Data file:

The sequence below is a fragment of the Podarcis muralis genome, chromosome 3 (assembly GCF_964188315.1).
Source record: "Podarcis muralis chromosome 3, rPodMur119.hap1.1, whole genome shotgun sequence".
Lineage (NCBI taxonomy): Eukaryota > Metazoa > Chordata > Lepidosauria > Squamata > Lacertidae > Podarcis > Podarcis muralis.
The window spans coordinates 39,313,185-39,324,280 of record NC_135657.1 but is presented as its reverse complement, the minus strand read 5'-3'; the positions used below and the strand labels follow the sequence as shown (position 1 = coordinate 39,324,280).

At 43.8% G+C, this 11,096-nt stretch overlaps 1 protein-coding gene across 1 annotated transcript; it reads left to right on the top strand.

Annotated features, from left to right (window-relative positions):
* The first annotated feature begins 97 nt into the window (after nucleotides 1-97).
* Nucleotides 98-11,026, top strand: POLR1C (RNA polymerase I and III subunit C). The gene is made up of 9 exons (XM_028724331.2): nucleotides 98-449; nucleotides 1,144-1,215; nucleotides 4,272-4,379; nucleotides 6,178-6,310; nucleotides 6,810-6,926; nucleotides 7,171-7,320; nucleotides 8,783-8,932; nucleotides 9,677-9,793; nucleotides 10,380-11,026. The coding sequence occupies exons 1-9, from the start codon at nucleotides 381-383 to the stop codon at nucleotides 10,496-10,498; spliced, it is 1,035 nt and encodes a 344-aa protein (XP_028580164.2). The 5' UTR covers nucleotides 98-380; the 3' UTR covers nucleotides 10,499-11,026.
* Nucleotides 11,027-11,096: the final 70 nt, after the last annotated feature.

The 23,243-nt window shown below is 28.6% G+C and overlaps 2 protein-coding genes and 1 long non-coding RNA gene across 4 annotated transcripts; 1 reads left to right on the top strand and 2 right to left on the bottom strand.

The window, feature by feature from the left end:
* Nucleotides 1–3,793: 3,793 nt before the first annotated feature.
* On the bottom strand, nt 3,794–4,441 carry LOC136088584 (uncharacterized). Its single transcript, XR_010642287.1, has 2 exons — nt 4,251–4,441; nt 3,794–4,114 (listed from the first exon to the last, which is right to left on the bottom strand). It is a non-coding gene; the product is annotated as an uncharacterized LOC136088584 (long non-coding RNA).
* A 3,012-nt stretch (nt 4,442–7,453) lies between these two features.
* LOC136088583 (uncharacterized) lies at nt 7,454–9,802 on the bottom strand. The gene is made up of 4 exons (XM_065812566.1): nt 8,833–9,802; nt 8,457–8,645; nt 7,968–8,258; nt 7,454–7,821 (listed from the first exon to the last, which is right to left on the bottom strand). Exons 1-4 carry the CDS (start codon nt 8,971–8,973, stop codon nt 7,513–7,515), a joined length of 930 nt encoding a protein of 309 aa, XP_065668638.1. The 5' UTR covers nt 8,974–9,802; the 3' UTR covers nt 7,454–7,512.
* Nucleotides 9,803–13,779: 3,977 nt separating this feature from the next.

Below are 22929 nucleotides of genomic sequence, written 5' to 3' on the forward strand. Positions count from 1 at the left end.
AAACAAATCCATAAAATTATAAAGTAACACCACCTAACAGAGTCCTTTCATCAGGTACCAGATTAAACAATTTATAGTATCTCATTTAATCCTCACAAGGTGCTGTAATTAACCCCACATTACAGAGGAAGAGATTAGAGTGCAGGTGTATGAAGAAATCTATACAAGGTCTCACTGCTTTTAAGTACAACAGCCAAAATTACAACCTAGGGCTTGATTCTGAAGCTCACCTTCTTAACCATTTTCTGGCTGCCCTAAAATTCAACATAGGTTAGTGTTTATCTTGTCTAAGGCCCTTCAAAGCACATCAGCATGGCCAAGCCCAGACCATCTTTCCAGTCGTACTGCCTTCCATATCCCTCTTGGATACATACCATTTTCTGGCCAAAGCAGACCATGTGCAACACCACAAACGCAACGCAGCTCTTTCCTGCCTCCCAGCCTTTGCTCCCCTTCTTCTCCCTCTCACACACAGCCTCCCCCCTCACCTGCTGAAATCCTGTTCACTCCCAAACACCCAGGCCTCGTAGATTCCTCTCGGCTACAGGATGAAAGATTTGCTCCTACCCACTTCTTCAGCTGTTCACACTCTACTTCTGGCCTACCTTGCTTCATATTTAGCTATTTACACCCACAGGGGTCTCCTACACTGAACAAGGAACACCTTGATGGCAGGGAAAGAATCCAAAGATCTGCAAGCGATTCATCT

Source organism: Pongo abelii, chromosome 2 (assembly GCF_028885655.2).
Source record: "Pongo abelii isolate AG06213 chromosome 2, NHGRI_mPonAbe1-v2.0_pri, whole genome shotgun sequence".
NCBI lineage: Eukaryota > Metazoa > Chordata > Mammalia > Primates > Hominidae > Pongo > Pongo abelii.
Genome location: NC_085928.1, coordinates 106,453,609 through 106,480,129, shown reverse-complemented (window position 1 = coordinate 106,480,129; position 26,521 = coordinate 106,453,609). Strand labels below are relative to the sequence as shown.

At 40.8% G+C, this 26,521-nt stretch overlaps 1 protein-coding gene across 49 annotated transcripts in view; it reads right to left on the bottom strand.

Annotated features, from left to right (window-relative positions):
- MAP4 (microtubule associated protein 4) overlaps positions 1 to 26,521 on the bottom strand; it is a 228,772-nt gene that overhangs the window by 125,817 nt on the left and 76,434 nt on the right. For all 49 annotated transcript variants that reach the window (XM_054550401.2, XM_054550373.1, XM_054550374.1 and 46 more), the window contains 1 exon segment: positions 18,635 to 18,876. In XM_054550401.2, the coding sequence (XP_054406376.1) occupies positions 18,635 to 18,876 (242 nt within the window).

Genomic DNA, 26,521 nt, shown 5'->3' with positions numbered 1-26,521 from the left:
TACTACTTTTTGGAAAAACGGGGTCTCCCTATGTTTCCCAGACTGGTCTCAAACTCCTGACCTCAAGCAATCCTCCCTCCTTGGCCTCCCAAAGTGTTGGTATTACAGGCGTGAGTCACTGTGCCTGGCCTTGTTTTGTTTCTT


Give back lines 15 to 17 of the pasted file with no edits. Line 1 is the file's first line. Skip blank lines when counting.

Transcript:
* LOC136088583 (uncharacterized) lies at nt 7,454–9,802 on the bottom strand. The gene is made up of 4 exons (XM_065812566.1): nt 8,833–9,802; nt 8,457–8,645; nt 7,968–8,258; nt 7,454–7,821 (listed from the first exon to the last, which is right to left on the bottom strand). Exons 1-4 carry the CDS (start codon nt 8,971–8,973, stop codon nt 7,513–7,515), a joined length of 930 nt encoding a protein of 309 aa, XP_065668638.1. The 5' UTR covers nt 8,974–9,802; the 3' UTR covers nt 7,454–7,512.
* Nucleotides 9,803–13,779: 3,977 nt separating this feature from the next.

Below are 22929 nucleotides of genomic sequence, written 5' to 3' on the forward strand. Positions count from 1 at the left end.